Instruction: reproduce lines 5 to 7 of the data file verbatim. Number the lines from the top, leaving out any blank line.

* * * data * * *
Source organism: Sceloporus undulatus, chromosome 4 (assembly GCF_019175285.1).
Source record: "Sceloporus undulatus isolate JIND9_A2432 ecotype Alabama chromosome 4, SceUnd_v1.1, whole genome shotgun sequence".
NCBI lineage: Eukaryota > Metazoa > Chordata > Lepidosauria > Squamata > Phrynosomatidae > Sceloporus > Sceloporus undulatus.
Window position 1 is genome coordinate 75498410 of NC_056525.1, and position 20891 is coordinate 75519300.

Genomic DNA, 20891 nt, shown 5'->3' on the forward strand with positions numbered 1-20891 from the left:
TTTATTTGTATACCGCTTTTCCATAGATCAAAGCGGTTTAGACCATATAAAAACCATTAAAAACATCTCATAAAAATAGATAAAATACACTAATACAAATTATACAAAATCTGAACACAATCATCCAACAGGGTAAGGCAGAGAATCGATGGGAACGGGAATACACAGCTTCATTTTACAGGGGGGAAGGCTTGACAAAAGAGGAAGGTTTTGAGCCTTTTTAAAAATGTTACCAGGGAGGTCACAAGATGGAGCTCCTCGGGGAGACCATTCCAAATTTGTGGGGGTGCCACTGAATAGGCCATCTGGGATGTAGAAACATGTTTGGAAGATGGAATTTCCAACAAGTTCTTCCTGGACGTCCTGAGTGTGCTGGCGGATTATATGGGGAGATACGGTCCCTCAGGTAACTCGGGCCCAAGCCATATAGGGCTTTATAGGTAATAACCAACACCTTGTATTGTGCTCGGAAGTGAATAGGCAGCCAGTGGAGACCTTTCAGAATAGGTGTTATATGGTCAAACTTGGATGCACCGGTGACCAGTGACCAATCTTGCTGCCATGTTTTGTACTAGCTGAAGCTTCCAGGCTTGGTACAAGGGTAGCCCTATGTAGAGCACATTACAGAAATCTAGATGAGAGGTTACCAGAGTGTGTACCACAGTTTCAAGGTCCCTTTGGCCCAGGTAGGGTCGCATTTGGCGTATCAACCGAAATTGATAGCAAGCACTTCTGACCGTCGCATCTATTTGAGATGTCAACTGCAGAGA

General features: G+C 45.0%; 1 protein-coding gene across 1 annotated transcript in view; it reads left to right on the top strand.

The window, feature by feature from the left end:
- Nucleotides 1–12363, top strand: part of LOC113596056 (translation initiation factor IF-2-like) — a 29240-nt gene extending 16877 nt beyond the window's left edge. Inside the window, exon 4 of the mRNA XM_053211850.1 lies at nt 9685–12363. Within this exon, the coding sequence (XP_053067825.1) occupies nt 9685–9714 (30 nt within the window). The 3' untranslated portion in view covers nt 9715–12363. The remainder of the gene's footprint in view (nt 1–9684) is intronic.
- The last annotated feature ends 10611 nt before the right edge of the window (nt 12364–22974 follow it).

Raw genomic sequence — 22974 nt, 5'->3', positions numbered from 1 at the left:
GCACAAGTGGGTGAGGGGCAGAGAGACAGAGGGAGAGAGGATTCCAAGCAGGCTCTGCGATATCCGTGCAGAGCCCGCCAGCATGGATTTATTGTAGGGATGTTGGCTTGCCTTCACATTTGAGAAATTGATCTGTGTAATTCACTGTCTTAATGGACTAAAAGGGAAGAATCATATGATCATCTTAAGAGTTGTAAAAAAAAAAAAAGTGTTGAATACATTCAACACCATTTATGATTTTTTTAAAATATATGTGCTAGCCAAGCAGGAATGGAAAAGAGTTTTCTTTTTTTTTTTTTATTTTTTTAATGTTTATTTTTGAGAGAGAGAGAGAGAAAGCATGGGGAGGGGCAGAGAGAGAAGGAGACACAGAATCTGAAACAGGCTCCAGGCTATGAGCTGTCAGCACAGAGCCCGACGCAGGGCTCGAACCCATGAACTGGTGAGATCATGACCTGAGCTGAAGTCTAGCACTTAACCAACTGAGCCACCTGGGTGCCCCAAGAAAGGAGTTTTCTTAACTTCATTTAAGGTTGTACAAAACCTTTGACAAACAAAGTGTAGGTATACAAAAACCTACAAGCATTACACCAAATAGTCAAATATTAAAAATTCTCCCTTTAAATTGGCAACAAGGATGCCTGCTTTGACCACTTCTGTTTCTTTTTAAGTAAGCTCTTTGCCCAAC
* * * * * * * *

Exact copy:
Genomic DNA, 20891 nt, shown 5'->3' on the forward strand with positions numbered 1-20891 from the left:
TTTATTTGTATACCGCTTTTCCATAGATCAAAGCGGTTTAGACCATATAAAAACCATTAAAAACATCTCATAAAAATAGATAAAATACACTAATACAAATTATACAAAATCTGAACACAATCATCCAACAGGGTAAGGCAGAGAATCGATGGGAACGGGAATACACAGCTTCATTTTACAGGGGGGAAGGCTTGACAAAAGAGGAAGGTTTTGAGCCTTTTTAAAAATGTTACCAGGGAGGTCACAAGATGGAGCTCCTCGGGGAGACCATTCCAAATTTGTGGGGGTGCCACTGAATAGGCCATCTGGGATGTAGAAACATGTTTGGAAGATGGAATTTCCAACAAGTTCTTCCTGGACGTCCTGAGTGTGCTGGCGGATTATATGGGGAGATACGGTCCCTCAGGTAACTCGGGCCCAAGCCATATAGGGCTTTATAGGTAATAACCAACACCTTGTATTGTGCTCGGAAGTGAATAGGCAGCCAGTGGAGACCTTTCAGAATAGGTGTTATATGGTCAAACTTGGATGCACCGGTGACCAGTGACCAATCTTGCTGCCATGTTTTGTACTAGCTGAAGCTTCCAGGCTTGGTACAAGGGTAGCCCTATGTAGAGCACATTACAGAAATCTAGATGAGAGGTTACCAGAGTGTGTACCACAGTTTCAAGGTCCCTTTGGCCCAGGTAGGGTCGCATTTGGCGTATCAACCGAAATTGATAGCAAGCACTTCTGACCGTCGCATCTATTTGAGATGTCAACTGCAGAGA

General features: G+C 45.0%; 1 protein-coding gene across 1 annotated transcript in view; it reads left to right on the top strand.